Asians have traditionally been underrepresented in population health studies. Researchers led by Prof John Chambers aim to change that with the SG100K project.
Beneath the white coats and stethoscopes, medicine is a numbers game. From blood pressure readings to the concentration of specific molecules in bodily fluids, measurements provide doctors with clues about an individual’s health—not just in the present, but also the future. High levels of cholesterol in the blood, for instance, can be used to assess one’s future risk of heart disease and stroke.
The algorithms and formulas for calculating disease susceptibility matter, but for decades, they have been shaped by studies performed almost exclusively on Western populations. Transplanting those formulas into Asian contexts is a useful starting point for managing chronic and noncommunicable diseases such as heart conditions and diabetes. However, important differences in genetics, environments and behaviours may cloud diagnoses and delay interventions in Asian patients.
Prof John Chambers, President’s Chair in Cardiovascular Epidemiology at NTU’s Lee Kong Chian School of Medicine (LKCMedicine), points out that the differences between Western and Asian populations are medically non-trivial. “For example, the typical Asian has a risk of diabetes that’s about three to four times higher than that of a European. While 10-20% of Europeans might develop diabetes at some point in their lives, that figure is 50-60% among Asians, so it’s a huge difference,” he says. Clearly, a one-size-fits-all approach to evaluating disease susceptibility is less than ideal.
Health from the inside out
Seeking to better calibrate how diseases are treated in Asian populations, Prof Chambers plans to create a comprehensive biomedical database consisting of 100,000 Singaporeans—what he calls the SG100K project.
With S$22 million (US$16.2 million) in research funding secured from the National Medical Research Council of Singapore, Prof Chambers and collaborators at the Duke-National University of Singapore Medical School, Saw Swee Hock School of Public Health, SingHealth and National University Hospital of Singapore, will conduct a thorough investigation of the physiology and biology of the SG100K study participants. Their methodology involves health surveys, cognition tests, medical imaging and the collection of a diverse range of samples from each person.
“There’s a lot we can see about somebody by looking at them, or recording from the surface of their bodies. But what we really want to get into is the way the cells and the tissues are behaving, so we also take blood, urine, saliva, skin tapes and even stool samples to apply state-of-the-art molecular analysis to,” he explains. Part of that analysis will be run at the Singapore Phenome Centre (SPC), an interdisciplinary research platform launched in 2015 and headed by Prof Wang Yulan of LKCMedicine.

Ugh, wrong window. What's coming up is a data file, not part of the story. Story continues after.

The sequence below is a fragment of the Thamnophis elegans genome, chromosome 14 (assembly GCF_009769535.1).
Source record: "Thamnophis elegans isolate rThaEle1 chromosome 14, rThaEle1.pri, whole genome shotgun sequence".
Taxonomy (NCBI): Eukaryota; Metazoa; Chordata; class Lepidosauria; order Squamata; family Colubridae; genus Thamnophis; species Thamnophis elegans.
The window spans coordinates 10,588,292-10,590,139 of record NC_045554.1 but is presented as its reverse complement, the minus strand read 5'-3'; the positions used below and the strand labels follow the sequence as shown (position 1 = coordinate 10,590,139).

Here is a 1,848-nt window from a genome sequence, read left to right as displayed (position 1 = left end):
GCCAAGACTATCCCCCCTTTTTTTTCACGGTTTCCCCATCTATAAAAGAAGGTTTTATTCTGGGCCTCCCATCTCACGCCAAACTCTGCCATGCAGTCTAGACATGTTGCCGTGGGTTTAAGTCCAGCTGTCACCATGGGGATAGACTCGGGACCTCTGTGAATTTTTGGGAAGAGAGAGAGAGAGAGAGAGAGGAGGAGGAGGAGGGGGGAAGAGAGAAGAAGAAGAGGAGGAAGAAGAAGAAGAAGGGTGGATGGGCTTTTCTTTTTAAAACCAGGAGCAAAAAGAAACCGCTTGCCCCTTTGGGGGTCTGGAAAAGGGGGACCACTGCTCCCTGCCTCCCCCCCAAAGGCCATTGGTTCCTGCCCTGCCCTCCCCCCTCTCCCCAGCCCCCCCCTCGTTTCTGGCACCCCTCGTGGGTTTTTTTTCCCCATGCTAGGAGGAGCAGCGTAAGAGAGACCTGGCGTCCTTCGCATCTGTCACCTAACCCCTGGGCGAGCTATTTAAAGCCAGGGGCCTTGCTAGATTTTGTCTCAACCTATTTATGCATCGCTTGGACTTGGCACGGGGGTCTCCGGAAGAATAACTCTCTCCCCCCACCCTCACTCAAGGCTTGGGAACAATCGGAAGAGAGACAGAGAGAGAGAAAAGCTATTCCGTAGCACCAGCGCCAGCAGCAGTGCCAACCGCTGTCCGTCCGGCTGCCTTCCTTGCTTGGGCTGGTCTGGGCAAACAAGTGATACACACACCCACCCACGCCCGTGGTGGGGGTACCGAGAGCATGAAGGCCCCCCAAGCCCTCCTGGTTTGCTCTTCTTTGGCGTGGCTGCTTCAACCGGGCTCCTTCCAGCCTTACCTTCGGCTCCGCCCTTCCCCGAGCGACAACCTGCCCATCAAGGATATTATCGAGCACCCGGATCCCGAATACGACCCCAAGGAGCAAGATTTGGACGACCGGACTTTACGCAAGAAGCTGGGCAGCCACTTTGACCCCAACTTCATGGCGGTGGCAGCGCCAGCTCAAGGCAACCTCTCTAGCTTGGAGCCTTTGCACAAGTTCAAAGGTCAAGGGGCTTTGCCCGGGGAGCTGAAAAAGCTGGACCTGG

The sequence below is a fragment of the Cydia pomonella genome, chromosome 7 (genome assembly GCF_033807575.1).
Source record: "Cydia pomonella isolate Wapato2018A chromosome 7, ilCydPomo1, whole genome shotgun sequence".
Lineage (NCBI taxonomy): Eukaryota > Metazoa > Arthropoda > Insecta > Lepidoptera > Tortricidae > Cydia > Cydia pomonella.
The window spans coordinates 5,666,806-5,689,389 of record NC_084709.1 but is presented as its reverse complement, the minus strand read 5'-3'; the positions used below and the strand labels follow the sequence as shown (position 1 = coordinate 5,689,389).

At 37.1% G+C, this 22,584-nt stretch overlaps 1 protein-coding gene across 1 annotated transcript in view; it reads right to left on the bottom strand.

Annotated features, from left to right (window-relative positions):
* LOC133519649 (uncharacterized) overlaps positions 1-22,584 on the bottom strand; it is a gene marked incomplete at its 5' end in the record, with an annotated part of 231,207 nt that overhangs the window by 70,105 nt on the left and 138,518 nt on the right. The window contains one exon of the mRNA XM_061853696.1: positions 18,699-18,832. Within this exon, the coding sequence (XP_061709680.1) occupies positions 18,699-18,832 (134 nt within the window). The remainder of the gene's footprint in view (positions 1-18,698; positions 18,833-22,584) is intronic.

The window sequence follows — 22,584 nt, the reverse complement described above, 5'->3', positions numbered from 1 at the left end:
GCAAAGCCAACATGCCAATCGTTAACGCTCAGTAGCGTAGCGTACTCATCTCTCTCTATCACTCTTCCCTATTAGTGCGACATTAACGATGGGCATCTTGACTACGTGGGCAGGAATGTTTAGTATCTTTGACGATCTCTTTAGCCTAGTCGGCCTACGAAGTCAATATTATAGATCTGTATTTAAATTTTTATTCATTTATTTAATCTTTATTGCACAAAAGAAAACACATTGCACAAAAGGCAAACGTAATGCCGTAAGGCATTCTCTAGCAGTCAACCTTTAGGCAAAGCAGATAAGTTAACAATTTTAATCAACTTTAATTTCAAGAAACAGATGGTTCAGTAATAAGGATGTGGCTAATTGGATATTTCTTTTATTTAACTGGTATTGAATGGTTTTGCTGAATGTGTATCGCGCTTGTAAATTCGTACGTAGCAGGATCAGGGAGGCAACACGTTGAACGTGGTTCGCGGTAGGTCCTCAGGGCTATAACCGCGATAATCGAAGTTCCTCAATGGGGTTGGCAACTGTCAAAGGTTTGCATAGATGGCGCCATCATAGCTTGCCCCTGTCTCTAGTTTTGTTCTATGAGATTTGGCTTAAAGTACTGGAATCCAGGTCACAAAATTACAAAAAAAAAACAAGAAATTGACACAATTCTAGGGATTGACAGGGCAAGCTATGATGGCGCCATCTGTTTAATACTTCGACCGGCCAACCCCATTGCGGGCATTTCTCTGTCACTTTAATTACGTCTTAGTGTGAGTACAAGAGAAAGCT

Prof Wang’s expertise lies in metabolomics—the large-scale study of small molecules, or metabolites, found in biological samples. If the body were a factory, metabolites may be regarded as its outputs. By understanding the nature and quantity of these outputs—be they useful products or waste—one can glean insights into the efficiency of the system that generates them.
Using two powerful and complementary techniques—nuclear magnetic resonance and mass spectrometry—the SPC will generate comprehensive metabolic profiles from patient samples collected by Prof Chambers’ team. “Metabolic abnormalities typically precede the onset of disease symptoms, which means that metabolites can be used as early indicators of health problems on the horizon,” Prof Wang notes.
Prediction, precision, prevention
The deep molecular analysis done at SPC, combined with the survey and observational data collected by Prof Chambers’ team, will create a holistic database on an Asian cohort spanning multiple ethnicities.
“Almost no other international studies have this depth of phenotyping, so that will really set us apart in terms of being able to answer big questions about the differences between Asians and Europeans,” Prof Chambers says.
While the goal of recruiting 100,000 participants and profiling all of them so thoroughly may sound daunting, Prof Chambers believes that the cost and effort are worth it. “The SG100K project will give Singapore a seat at the table of international leaders of population health research,” he adds.
But more importantly, he notes, the dataset generated will help realise the ideal of precision medicine, where “the right patient gets the right treatment, at the right time and at the right dose, to maximise clinical effectiveness and sustain health”.
The SG100K project is therefore just the starting point for many future studies that will shape biomedical research and healthcare in the region as well as internationally. If all goes well, predictive algorithms tailor-made for assessing disease susceptibility in Asian populations will emerge and lead to improved patient outcomes as well as more efficient deployment of medical resources.
Prof Chambers emphasises that the long-term success of the SG100K project depends on multi-institutional cooperation—the coming together of hands and minds to build the cohort and to analyse and understand the enormous amount of rich data generated.
“It’s a privilege to be the chief investigator on this project,” he says. “But I could not achieve one percent of this by myself. This really is team science.”